Scientists investigate why females live longer than males

An international team of scientists studying lifespans of wild mammals have found that, just like humans, females tend to live significantly longer than their male counterparts.

The researchers looked at the lifespans of 101 different species, from sheep to elephants, and found that females lived an average of 18% longer than males for more than 60% of the species studies. In humans, females tend to live around 7.8% longer.

The study, led by scientists at University Lyon 1 and published in the journal, Proceedings of the National Academy of Sciences, found this was not due to the sexes aging at different rates but that females had an average lower risk of mortality in adulthood than males.

It was unclear from the data as to why females survive longer than males, however the authors suggest that it could be due to complex interactions between the local environmental conditions and sex-specific costs of reproduction.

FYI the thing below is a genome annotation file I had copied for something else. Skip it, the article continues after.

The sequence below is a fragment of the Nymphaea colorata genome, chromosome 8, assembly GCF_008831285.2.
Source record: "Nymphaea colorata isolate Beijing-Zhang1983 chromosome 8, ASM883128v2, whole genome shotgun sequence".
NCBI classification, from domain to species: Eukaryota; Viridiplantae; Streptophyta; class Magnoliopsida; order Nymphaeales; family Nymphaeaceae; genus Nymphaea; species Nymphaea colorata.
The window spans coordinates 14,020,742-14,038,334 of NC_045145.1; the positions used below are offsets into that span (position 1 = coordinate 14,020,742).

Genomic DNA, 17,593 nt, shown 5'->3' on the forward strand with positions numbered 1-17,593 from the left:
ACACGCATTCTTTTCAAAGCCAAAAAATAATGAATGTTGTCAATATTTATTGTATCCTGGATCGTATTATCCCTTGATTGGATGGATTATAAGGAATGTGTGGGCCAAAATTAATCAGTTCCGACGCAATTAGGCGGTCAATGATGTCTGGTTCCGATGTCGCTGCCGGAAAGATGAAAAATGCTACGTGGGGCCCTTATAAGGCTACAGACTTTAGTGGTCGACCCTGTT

Professor Tamás Székely, from the Milner Centre for Evolution at the University of Bath, was one of the authors of the study. He said: 'We've known for a long time that women generally live longer than men, but were surprised to find that the differences in lifespan between the sexes was even more pronounced in wild mammals than in humans.

"This could be either because females are naturally able to live longer, or that female mortality drops compared with males.

"For example, lionesses live at least 50% longer in the wild than male lions. We previously thought this was mostly due to sexual selection -- because males fight with each other to overtake a pride and thus have access to females, however our data do not support this. Therefore there must be other, more complex factors at play.

"Female lions live together in a pride, where sisters, mothers and daughters hunt together and look after each other, whereas adult male lions often live alone or with their brother and therefore don't have the same support network.

"Another possible explanation for the sex difference is that female survival increases when males provide some or all of the parental care. This is also true in birds. Giving birth and caring for young becomes a significant health cost for females and so this cost is reduced if both parents work together to bring up their offspring."